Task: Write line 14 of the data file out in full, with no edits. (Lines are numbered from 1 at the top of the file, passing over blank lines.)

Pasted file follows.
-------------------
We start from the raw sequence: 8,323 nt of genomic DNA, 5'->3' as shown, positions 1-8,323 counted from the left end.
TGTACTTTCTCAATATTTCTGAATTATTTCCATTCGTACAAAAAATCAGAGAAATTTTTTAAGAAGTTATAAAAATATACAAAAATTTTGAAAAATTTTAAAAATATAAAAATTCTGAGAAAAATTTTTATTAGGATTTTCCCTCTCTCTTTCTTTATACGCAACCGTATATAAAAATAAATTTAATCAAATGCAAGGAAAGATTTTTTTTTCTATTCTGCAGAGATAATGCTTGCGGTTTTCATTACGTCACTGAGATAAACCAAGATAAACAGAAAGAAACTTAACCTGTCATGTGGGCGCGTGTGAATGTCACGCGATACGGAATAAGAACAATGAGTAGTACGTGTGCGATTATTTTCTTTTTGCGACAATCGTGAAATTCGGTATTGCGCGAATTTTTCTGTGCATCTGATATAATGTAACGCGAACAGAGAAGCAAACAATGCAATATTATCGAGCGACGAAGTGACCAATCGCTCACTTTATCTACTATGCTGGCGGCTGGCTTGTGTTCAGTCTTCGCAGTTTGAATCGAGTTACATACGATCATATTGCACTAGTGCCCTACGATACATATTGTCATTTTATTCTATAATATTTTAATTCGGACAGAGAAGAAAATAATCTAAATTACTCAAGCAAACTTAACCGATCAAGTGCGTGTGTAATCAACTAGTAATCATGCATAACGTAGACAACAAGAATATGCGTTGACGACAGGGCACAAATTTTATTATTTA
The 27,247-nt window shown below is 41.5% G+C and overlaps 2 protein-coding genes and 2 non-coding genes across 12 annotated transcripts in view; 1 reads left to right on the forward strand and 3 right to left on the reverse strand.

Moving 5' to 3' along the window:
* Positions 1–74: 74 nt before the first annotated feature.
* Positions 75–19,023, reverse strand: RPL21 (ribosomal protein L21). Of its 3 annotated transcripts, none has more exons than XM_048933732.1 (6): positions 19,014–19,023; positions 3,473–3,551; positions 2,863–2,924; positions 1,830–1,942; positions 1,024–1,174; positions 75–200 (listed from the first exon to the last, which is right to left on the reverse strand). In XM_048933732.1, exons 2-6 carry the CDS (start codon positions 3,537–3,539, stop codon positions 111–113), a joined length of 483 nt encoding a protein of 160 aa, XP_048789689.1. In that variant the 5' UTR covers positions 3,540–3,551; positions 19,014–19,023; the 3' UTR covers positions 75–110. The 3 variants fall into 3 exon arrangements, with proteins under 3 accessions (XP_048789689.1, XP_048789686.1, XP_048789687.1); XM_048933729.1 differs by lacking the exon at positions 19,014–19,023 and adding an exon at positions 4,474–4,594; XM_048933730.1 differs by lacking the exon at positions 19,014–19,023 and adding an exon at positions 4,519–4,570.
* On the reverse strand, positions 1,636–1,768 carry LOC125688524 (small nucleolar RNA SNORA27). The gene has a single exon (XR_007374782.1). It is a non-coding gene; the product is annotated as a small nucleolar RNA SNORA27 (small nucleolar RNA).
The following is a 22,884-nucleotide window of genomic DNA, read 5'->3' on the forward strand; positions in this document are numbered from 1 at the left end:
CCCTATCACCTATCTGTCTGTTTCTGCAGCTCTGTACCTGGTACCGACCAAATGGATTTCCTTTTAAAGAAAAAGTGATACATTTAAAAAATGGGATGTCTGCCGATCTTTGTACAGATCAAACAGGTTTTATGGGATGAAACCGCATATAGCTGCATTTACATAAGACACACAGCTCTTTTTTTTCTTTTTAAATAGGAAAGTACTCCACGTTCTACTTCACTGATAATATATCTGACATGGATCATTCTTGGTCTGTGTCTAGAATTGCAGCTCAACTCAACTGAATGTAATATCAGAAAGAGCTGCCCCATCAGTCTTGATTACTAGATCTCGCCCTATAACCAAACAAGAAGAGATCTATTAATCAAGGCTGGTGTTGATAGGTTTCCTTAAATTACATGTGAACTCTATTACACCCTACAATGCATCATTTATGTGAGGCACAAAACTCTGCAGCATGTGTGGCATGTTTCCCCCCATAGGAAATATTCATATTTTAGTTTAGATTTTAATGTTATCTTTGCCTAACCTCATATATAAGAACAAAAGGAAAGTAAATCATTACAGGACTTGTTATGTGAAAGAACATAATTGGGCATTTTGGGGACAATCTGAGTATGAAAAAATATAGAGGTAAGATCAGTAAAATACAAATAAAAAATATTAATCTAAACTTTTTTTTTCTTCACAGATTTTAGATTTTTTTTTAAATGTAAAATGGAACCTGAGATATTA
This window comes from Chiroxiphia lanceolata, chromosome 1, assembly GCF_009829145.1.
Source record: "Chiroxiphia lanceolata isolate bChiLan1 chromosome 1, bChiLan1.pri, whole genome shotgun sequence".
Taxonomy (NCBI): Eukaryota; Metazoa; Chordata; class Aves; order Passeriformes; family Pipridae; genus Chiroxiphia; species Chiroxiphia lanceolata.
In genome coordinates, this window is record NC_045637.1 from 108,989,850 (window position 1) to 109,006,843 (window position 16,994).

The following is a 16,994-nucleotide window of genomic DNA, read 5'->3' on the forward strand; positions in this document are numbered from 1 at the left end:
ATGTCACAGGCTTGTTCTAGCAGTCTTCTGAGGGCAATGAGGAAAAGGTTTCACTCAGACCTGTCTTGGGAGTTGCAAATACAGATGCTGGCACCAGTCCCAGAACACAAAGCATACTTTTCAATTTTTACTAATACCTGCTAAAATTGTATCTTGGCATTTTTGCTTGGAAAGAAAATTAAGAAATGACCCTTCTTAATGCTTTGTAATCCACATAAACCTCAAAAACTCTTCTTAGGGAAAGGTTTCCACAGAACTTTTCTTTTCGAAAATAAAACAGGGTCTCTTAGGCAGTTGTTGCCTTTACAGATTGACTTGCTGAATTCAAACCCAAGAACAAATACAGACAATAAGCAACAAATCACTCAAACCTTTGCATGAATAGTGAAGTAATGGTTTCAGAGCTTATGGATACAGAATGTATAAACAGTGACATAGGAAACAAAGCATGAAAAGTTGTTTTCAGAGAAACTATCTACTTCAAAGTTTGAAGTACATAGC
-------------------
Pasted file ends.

The following is a 16,994-nucleotide window of genomic DNA, read 5'->3' on the forward strand; positions in this document are numbered from 1 at the left end: